Financial inclusion is a large systems change challenge – it’s one that integrates a basic new goal into the working of the financial system. This is a very different challenge than simply opening a new branch or even policy reform. What are the implications of large systems change for traditional governance structures? Put another way, if an industry is significantly disrupted, does this affect the way it is governed? I recently dived into the question looking at the impact of financial inclusion on financial sector governance, including central banks. The was done in collaboration with Ann Florini, a governance expert and professor at Singapore Management University, and Simon Zadek, a visiting professor there and Co-Director of the UNEP Inquiry into the Design of a Sustainable Financial System.
The three of us have common interest in how multi-stakeholder processes might impact governance. Such processes in the case of financial inclusion involve business, government and civil society interests. With many diverse parties at the table, and many more such multi-stakeholder processes, is financial sector governance also becoming more multi-stakeholder? We decided to investigate the question of financial inclusion with a descriptive analysis of what has been happening in Kenya. We came to the topic with the understanding that multi-stakeholder process governance in itself is not necessarily good or bad compared with traditional government-dominated governance, but experience might indicate that it is necessary for advancing public good. The Center for Financial Inclusion defines full financial inclusion as:
“…a state in which everyone who can use them has access to a range of quality financial services at affordable prices, with convenience, dignity, and consumer protections, delivered by a range of providers in a stable, competitive market to financially capable clients.”
Financial inclusion has become an increasing focus in international development efforts. We decided to look at Kenya in particular, since progress there is so remarkable. By 2015, 75.3 percent of Kenyans were formally included, a 50 percent increase over 2005. The key drivers of this change were the advent of low-cost and easily accessible mobile banking technology and entrepreneurial mobile network operators (MNOs) and supportive regulators. Together they allow customers to transfer money via mobile phones, with the support of agents – typically small vendors of various goods – who sell mobile money in exchange for cash. When banks also became active participants in this space, the range of services expanded. These changes raised big issues for the central bank, as the regulator of financial institutions. Its traditional primary responsibilities were supporting economic growth and financial system stability, and the decision to expand this mandate to include financial inclusion represented a big challenge.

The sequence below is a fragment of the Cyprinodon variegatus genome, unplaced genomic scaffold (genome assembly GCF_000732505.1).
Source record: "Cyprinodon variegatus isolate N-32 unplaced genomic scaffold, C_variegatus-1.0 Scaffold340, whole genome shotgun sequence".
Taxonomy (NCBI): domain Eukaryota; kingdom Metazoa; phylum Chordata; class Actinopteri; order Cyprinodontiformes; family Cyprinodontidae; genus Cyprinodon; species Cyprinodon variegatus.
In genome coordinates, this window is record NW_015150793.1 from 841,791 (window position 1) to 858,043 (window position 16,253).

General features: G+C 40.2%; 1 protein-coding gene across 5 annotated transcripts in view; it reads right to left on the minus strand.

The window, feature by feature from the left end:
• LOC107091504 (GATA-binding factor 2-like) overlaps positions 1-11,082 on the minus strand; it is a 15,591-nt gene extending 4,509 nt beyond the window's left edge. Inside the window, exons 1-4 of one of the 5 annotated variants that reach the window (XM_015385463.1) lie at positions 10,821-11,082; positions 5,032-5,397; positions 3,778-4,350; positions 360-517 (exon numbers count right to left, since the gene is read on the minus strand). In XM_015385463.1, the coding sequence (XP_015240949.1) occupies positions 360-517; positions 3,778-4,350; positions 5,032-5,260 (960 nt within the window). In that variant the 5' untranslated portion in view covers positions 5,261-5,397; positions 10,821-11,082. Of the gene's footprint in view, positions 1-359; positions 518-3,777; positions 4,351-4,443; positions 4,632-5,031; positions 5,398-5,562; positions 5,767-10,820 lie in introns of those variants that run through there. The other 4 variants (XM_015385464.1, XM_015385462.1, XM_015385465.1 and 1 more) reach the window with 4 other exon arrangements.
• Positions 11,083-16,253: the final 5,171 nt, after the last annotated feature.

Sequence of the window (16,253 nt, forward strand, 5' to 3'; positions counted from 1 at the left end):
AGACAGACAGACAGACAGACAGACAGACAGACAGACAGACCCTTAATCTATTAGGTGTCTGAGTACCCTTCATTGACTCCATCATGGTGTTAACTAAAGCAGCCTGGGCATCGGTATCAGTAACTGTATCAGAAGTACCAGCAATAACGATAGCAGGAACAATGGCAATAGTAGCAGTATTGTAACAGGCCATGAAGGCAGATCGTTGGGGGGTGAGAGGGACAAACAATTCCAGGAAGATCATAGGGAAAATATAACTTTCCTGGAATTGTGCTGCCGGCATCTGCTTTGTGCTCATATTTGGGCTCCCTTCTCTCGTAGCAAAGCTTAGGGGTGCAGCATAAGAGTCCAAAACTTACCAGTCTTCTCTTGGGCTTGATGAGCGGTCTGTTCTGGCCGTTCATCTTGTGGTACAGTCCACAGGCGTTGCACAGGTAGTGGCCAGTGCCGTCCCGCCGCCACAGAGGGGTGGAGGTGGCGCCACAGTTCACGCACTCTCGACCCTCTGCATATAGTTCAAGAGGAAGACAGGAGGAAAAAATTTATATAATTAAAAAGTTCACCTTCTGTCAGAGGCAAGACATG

To assess change in Kenya’s system, we looked at three points in time: before, during change, and projected after change. The analysis emphasized the distinction between the production system, which churns our financial products and services to consumers, and the change system comprising all initiatives aiming to integrate financial inclusion into the production system. Activities of each of these systems are described in the accompanying table below.
A form of value network analysis was then developed for the three snapshots, shown in three maps. Figure A is the historic state. During the change process, a myriad of new organizations appeared to grease the wheels and support the changes towards inclusive finance; these are mainly international actors such as foundations and donor agencies (e.g., DFID, USAID) and national organizations supported by them, which involve many multi-stakeholder processes. They are represented on the side of Figure B.
Although the change is still underway, the projected resulting state is described in Figure C. It is much like Figure A, with the addition of several new producers, including the MNOs and agents. Simon likened the change to an elastic band “snapping back” to resemble its initial state. The multi-stakeholder processes support the change, but disappear afterwards.
This suggests that there was no transformation in the governance system, and that it simply adjusted to incorporate the new imperative of financial inclusion. It appears that financial inclusion did not challenge any of the basic logic of the governance system. Of course, this finding might be different for other industries and country contexts. For example, in the forest industry, multi-stakeholder processes such as with the Forest Stewardship Council have become important in many parts of the world.
For more, read our paper “The Evolution of Governance Ecosystems: Transformation or Reform?“
Steve Waddell is the author of Change for the Audacious: a doer’s guide to large systems change for a flourishing future.
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